Wednesday, April 26th, 2017...3:16 pm

My Experience with the Ten Thousand PhDs Project and the Three Minute Thesis

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Guest Blog: Chang Zou (Recent Master’s graduate, Munk School of Global Affairs)


In the past few months, I had the opportunity to participate an evidence-based employment survey launched by School of Graduate Studies and to help students practicing their transferrable skills. In this post, I am going to share my experience working as a researcher for the Ten Thousand PhDs Project and as an event coordinator for the Three Minute Thesis® competition.

The past 16 years has seen a sea change in employment outlooks for PhD students. More PhD students are planning for job opportunities outside of the academia now than in the past. In response to the changing landscape of employment, universities are researching and reflecting on ways to better prepare their graduates for a diversity of professions; students have grown more passionate about graduate professional development and building a transferrable skillset.

Ten Thousand PhDs Project

From astronauts to high-school teachers, the career trajectories of U of T graduates are truly boundless. To interpret the career trajectories, I have been working with a group of students, faculty and staff on the Ten Thousand PhDs Project since last October. This project aims to answer one question–where do our PhD students go?

By using publicly available data, we have built one of the most extensive graduate employment datasets from scratch. Through data collection, auditing, analysis, and visualization, we strive to help students in realizing all potential career pathways; faculties, departments and units in better assessing and designing programs; and the public in understanding the value of PhD education.

What I find most inspiring in this project is that our PhD graduates can handle the career transitioning and designing for themselves. For those who pursued a non-academic path, they applied the research mindset to their career change with patience. To them, the job search outside of academia is just another round of research: you need to understand the market, understand your transferrable skills, and find an area or two that fits your interests and matches your skillset. For these students, the Ten Thousand PhDs Project could serve as a teaser for brainstorming new ideas and career evaluation. More information on this project.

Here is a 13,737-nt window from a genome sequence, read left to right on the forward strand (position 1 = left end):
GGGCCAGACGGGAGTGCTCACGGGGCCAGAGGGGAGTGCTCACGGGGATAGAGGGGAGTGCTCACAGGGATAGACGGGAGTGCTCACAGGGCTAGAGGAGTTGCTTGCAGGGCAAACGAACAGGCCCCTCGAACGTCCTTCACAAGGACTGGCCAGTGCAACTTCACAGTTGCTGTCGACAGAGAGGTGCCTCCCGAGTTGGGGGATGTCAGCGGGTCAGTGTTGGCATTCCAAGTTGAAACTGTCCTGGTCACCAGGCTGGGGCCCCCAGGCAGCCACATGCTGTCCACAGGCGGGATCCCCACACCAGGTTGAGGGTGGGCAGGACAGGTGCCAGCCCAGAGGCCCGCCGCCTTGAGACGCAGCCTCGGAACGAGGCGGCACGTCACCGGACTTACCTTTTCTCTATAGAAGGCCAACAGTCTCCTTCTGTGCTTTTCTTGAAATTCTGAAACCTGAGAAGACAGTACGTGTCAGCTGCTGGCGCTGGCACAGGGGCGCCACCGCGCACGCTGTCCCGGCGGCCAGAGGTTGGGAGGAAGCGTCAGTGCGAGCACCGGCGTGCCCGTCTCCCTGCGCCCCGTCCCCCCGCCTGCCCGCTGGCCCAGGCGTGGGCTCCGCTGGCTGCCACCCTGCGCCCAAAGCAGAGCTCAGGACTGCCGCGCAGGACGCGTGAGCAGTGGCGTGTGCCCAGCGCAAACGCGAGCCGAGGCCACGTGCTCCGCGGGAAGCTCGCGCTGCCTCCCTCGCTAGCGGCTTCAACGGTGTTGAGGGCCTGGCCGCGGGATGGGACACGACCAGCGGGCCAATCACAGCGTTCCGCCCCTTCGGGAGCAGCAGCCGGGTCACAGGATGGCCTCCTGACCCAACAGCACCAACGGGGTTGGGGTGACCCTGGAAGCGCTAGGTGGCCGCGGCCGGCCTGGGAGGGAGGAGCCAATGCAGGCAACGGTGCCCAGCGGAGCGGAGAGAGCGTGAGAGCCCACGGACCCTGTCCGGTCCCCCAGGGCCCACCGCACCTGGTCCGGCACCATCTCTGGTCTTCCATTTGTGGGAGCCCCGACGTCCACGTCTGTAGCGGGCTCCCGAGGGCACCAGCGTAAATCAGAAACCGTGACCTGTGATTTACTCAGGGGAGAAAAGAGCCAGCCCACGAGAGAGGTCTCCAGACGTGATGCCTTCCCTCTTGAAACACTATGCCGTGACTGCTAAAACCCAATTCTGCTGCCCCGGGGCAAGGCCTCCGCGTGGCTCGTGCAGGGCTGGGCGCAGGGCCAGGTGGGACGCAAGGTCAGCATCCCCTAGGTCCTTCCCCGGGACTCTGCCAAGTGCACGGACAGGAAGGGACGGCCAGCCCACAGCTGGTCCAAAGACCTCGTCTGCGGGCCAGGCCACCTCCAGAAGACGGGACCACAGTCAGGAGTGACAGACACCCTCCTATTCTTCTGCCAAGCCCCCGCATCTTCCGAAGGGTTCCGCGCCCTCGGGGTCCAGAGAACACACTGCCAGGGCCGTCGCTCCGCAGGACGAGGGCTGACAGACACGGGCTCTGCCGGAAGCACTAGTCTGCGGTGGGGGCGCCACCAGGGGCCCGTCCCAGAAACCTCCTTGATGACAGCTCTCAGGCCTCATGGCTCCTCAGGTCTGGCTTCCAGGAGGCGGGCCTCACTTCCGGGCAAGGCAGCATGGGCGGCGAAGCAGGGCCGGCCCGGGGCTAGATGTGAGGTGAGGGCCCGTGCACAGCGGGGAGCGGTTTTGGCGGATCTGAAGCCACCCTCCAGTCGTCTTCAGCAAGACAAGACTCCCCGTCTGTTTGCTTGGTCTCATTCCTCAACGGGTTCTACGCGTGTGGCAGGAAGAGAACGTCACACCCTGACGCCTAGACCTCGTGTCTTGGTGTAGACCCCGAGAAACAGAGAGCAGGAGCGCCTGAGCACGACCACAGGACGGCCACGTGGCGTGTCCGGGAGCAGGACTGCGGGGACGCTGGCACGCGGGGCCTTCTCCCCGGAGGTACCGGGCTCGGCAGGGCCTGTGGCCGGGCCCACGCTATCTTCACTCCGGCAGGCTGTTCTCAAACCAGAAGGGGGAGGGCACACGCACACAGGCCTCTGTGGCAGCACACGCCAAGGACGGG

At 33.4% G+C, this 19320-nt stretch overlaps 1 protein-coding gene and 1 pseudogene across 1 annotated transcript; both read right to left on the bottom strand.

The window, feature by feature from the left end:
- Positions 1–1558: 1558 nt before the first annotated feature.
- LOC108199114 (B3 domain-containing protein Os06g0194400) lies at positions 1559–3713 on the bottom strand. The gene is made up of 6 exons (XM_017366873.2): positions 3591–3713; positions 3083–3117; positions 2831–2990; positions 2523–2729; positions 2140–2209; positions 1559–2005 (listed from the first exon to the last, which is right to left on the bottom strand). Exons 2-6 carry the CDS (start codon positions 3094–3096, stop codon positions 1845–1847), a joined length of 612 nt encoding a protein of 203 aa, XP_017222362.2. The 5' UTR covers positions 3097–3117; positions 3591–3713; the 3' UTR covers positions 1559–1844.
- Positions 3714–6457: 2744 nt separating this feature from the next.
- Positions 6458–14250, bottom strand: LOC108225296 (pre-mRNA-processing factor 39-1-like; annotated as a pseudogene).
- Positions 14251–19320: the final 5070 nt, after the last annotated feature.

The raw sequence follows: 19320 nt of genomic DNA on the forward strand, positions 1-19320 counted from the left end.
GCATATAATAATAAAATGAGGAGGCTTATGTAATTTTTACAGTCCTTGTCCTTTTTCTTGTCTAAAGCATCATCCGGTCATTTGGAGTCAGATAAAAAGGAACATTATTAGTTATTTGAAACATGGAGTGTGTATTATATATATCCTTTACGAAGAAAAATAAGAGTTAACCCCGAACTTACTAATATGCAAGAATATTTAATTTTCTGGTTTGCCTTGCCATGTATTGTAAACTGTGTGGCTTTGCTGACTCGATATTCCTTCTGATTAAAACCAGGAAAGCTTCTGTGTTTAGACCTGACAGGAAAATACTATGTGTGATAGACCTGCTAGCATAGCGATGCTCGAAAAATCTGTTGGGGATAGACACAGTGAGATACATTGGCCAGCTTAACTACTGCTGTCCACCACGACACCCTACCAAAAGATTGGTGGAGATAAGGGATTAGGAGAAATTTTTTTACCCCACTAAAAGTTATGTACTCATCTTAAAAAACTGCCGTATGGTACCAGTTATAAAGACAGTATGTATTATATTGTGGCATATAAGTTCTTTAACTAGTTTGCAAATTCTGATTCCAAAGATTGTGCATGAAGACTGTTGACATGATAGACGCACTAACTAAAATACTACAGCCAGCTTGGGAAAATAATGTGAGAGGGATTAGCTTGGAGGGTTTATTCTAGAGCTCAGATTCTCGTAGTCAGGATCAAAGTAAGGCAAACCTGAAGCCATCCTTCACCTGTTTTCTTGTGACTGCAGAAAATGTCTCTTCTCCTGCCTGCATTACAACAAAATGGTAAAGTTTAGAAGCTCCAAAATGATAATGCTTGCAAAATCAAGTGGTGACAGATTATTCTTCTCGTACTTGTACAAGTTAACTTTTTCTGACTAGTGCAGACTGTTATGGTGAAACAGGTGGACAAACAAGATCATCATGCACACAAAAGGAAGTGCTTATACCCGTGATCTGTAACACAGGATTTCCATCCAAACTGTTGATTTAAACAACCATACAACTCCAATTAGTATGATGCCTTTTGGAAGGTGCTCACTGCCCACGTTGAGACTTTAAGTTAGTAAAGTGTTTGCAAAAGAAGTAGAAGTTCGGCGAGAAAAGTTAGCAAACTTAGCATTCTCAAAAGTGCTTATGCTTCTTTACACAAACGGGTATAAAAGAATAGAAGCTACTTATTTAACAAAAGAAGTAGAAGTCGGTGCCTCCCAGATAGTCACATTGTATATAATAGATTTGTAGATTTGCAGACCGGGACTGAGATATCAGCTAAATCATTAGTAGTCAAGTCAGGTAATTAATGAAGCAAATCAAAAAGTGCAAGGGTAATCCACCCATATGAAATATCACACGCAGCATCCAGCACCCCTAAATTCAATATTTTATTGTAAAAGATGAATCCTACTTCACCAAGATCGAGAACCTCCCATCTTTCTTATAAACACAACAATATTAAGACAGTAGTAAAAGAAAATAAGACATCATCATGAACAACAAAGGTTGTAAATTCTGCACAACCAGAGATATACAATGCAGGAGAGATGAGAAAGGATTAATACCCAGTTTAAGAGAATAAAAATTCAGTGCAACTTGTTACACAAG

Three Minute Thesis®

One of the events that focused on developing transferrable skills at U of T is the Three Minute Thesis® (3MT) competition, during which I was impressed by competitors’ dedication and professionalism.

The Three Minute Thesis® is a competition on academic communication skills. In three minutes or less, PhD candidates must present their research in layperson terms using one slide. This year, 73 PhD candidates signed up for the U of T 3MT® competition.

At the UofT finals on April 5th, 17 finalists gave fantastic presentations on their research. Richard Kil from Department of Chemistry won the first place; he kept the momentum going and won the provincial competition on April 12, 2017 at the University of Waterloo. What stood out in 3MT® competition were the importance of audience-oriented mindset. Since the candidates are evaluated based on their ability to communicate their research non-technical language, it challenged the graduates to present their ideas from a different perspective. I was particularly impressed that the winning presentations not only provided extensive background and context for people with no expertise in the field, but also explained the nature of research within 3 minutes.

3MT® provided more than a venue for our future professors to practice teaching skills. It raised the awareness of public engagement. I hope that events like 3MT® could promote direct dialogues between researchers and the public and that the progress of cutting-edge research will be celebrated more widely. More information on this competition.

To adjust to the changing landscape of employment outcomes is not easy. Students, professors, and other staff members could all benefit from seeking out up-to-date information on employment outcomes and building transferable skills.

Chang Zou is a recent Master of Global Affairs graduate from the Munk School of Global Affairs. He is a Research Assistant for the Ten Thousand PhDs Project at the School of Graduate Studies. He has helped organizing various professional development activities on campus.  The most recent one is the Three Minute Thesis® competition, an academic communication contest for graduate students.

Photo credit: Luc De Nil

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